INCLINE VILLAGE, Nevada (April 9, 2018)Hallmark Homecare, a nationwide referral service with a network of care coordinators matching elderly clients with the right caregivers, is increasing affordable in-home care options for the elderly as the aging population grows. Founder Steve Everhart realized the need several years ago after founding and serving as President of The Senior’s Choice, the nation’s largest and most recognizable membership network of senior care providers.

The elderly population in America is projected to more than double to over 98 million people by 2060. This growing population, which is currently made up of the large Baby Boomer generation, is also choosing to age at home rather than in nursing homes or care facilities. But, family members are becoming less likely to care for aging loved ones due to smaller families and more geographic scattering. Compounding the challenge families face in caring for their elderly loved ones is the rapidly increasing hourly rates charged by senior care agencies. The increased cost is due government regulation and new labor laws requiring third party care providers to pay caregivers overtime. These laws, in most states, do not apply to Hallmark’s direct hire model of care, which creates a far more affordable option for clients and their families. Hallmark is still able to provide high-quality care without losing the benefits of thoroughly vetted, experienced and insured caregivers.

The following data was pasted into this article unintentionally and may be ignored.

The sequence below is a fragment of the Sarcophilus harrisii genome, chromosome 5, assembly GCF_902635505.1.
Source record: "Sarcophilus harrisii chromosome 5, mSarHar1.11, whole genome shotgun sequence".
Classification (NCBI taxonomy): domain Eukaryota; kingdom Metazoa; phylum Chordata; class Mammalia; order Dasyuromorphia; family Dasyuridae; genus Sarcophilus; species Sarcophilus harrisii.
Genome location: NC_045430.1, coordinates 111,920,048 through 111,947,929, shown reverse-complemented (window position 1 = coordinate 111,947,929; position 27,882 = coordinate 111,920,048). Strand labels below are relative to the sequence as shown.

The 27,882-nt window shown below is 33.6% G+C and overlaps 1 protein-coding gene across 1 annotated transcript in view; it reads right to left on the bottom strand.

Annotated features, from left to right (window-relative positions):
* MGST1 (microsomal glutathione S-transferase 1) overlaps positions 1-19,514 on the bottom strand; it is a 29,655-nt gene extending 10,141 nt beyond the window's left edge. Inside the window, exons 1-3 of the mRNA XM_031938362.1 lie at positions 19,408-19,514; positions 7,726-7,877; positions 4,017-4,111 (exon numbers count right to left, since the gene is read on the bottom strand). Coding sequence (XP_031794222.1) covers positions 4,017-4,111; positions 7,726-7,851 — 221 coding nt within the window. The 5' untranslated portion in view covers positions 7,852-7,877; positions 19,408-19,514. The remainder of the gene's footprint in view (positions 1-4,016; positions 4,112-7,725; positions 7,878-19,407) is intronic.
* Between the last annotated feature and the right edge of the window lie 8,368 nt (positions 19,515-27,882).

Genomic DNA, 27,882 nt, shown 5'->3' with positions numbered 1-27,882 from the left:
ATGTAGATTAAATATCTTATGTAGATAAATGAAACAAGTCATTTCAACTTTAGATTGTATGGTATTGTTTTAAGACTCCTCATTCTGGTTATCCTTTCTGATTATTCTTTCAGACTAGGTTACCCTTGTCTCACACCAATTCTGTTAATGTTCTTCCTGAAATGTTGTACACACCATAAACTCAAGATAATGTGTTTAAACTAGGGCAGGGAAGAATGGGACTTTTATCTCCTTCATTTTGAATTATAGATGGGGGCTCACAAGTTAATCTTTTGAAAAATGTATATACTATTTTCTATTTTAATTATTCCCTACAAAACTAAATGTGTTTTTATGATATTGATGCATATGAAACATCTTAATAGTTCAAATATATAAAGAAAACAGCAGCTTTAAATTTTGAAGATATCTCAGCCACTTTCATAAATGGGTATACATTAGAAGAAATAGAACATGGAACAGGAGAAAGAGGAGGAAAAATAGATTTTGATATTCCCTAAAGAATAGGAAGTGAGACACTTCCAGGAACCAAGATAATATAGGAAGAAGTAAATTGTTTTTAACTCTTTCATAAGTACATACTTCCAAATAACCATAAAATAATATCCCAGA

Everhart, a successful entrepreneur who has built several other businesses, was inspired by his grandmother’s struggle to stay alive outside of her home. He founded The Senior’s Choice as a solution to this problem for other seniors in similar situations. When it became apparent that Everhart’s grandmother could no longer function on her own, the family decided to move her into a high-end, highly recommended care facility despite her objections. She wanted to stay in the home that she had lived in for decades and referred to as her “little bit of heaven.” Unfortunately, Everhart’s grandmother passed away not long after her move.

Moved by his love for his grandmother, the loss of his parents and desire for more seniors to have more affordable care options to age at home, Everhart established Hallmark Homecare in 2012.